Comparison of online and print
The AgD web site features graphics and poetry texts, including the up-to-date partial-content of any issue still open for submissions, as well as the full content of the closed issues—as an expanding permanent web installation. Agnieszka's Dowry print version, mirroring strictly the online textual content, appears as a chapbook series. This is why both versions share the same ISSN and formally differ only through the assigned unique ISBN designating each chapbook.
In print, Agnieszka's Dowry content appears as alphabetized-by-author texts, while online the poems are grouped and sequenced for contextual effects and deliberately engineered interplay. Graphically, however, the online issues organize their content as hypertext in a series of circularly linked poems lodged in rooms. All the rooms are directly accessible from the magazine's front page, in addition to being accessible via other hypertext links involving A Small Garlic Press's online catalog of chapbooks. Within the rooms, the links to individual texts are obscured and represented by art and graphics, yet once reading any one text, the navigation is made explicit to the user and made regular immediately below each text, allowing for rapid, predictable browsing. Despite the deliberate obfuscation with rich graphics on room entry, the online issue is optimized for textual browsing using the Lynx web browser, in fact, in a way that does not involve the use of the mouse or the tab to navigate through the content, just the spacebar and carriage return/enter. The online version strives to be user agent-neutral. These design and use dichotomies (rich graphical content vs. a textual browsing-optimized web installation; a permanent online installation vs. paper chapbook publication) are maintained consistently throughout.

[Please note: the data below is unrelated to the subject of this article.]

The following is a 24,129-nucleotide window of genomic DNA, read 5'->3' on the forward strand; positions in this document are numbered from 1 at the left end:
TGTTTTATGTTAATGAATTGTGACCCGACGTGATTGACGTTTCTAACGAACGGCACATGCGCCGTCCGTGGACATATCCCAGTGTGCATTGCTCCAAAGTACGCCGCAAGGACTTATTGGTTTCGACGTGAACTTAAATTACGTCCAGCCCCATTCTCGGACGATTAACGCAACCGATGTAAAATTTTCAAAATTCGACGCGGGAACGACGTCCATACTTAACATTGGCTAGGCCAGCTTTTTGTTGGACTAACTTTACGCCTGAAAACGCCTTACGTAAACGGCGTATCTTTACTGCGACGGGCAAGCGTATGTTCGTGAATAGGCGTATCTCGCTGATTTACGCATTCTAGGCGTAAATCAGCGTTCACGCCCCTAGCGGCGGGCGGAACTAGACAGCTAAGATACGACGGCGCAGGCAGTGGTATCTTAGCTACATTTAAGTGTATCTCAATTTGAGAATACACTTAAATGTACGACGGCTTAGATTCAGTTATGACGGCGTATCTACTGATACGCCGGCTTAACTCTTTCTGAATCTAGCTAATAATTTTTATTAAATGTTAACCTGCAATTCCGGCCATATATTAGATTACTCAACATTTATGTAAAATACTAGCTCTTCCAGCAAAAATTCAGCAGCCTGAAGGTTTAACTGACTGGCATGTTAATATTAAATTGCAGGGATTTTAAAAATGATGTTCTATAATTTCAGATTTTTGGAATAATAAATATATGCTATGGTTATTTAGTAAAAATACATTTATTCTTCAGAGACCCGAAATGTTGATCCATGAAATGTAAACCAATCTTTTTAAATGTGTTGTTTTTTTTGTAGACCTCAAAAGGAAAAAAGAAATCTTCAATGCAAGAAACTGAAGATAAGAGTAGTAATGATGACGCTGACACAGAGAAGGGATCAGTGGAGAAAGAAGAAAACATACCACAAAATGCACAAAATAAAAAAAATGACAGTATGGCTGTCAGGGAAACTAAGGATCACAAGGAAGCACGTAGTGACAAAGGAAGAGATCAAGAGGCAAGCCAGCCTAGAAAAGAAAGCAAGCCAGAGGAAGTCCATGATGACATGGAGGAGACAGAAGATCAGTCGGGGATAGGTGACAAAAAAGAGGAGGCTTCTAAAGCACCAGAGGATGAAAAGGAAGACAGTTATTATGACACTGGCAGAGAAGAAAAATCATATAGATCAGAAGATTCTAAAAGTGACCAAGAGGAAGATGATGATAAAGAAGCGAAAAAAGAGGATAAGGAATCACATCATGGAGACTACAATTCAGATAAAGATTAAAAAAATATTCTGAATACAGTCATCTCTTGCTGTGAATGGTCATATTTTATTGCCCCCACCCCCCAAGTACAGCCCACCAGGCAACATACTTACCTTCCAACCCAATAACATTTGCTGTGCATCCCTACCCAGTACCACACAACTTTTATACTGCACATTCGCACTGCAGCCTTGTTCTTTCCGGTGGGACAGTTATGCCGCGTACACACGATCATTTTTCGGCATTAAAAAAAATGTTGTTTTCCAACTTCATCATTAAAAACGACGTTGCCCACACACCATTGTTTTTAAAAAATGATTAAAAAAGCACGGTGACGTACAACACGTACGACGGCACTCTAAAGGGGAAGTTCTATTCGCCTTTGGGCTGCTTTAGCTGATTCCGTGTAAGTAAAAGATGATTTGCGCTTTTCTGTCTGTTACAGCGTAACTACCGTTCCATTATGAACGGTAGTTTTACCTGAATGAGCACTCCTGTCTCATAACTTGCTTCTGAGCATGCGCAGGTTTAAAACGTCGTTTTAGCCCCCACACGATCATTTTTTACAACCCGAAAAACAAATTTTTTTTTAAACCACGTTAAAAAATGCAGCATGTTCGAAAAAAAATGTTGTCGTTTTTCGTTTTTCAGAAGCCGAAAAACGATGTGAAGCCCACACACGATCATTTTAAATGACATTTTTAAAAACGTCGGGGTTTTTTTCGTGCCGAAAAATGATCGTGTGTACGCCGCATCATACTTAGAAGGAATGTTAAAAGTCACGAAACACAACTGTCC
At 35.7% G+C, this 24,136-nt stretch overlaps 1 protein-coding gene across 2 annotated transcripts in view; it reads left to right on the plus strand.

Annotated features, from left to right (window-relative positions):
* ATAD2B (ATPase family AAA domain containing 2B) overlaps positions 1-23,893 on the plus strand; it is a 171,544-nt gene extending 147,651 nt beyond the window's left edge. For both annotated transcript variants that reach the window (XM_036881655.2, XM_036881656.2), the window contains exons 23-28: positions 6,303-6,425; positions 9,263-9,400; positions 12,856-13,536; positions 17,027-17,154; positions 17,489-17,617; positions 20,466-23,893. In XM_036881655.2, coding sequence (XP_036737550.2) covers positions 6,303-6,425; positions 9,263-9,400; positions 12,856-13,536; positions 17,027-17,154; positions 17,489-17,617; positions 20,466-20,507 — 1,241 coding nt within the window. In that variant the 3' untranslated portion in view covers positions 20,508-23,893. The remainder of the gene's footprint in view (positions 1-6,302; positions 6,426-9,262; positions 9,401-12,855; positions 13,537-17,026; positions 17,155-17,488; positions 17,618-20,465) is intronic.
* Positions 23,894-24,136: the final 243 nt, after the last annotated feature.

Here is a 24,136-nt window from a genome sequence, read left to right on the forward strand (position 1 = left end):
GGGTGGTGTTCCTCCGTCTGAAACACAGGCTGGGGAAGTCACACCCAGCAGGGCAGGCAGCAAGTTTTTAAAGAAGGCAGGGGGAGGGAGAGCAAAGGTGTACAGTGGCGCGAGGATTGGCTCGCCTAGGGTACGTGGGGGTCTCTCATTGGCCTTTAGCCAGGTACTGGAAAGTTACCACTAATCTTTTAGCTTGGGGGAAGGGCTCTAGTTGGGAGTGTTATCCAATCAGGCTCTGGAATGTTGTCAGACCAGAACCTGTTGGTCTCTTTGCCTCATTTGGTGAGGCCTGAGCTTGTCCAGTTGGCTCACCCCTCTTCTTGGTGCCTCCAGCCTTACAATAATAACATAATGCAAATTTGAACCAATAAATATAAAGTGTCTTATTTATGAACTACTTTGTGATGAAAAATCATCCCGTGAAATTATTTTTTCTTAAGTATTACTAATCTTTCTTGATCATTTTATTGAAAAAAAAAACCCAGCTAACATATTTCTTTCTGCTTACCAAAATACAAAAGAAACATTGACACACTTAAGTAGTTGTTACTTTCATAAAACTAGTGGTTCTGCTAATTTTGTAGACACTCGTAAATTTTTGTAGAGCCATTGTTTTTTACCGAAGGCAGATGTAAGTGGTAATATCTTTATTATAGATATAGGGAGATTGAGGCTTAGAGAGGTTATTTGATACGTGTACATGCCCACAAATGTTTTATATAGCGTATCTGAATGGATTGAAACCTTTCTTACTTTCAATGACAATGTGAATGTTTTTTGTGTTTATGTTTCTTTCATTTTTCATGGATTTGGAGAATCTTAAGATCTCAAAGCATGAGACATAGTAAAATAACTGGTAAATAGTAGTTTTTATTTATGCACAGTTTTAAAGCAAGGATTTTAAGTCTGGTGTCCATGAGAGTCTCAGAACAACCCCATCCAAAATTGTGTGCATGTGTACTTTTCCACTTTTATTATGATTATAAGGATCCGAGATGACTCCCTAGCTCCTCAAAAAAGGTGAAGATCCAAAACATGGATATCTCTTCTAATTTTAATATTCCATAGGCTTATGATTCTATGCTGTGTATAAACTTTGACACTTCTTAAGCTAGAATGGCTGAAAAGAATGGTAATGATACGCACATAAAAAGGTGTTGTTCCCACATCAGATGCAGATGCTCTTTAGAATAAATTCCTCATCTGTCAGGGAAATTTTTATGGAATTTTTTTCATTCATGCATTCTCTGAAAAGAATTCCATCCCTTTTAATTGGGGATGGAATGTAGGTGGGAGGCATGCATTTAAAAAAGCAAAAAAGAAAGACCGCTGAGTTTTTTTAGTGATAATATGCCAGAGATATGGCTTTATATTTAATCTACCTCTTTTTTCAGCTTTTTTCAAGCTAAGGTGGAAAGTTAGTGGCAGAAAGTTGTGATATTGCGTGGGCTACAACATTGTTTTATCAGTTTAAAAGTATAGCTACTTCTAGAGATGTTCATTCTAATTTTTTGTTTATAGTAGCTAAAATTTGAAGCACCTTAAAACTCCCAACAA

As of 2009, Agnieszka's Dowry has appeared in 14 online issues and 13 printed issues and chapbooks. Issue 14 remains partly populated, remaining open for additional submissions, and Issues 2 and 3 were combined as one paper volume. The online version is freely accessible.